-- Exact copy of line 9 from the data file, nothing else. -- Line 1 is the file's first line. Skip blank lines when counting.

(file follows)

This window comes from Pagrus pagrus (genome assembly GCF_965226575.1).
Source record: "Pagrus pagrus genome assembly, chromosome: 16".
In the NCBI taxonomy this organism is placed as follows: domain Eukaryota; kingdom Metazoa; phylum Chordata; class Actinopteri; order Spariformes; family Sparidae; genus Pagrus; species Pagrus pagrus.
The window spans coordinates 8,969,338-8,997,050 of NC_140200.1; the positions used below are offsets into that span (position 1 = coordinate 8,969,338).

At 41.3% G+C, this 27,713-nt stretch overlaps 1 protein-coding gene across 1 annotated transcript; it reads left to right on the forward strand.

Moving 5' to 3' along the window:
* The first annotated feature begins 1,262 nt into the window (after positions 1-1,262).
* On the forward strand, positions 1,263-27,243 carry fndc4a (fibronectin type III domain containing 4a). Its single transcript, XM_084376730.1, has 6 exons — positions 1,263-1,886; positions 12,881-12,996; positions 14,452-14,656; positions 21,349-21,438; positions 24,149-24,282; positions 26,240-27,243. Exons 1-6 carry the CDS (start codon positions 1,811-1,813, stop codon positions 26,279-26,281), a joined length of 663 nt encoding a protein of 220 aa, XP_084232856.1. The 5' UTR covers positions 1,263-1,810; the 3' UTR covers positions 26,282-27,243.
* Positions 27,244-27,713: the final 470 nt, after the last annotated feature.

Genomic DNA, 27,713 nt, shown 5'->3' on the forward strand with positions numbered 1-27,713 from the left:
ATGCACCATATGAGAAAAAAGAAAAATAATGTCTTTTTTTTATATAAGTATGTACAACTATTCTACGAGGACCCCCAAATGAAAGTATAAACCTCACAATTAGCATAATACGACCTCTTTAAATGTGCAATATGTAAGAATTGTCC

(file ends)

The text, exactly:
* Positions 27,244-27,713: the final 470 nt, after the last annotated feature.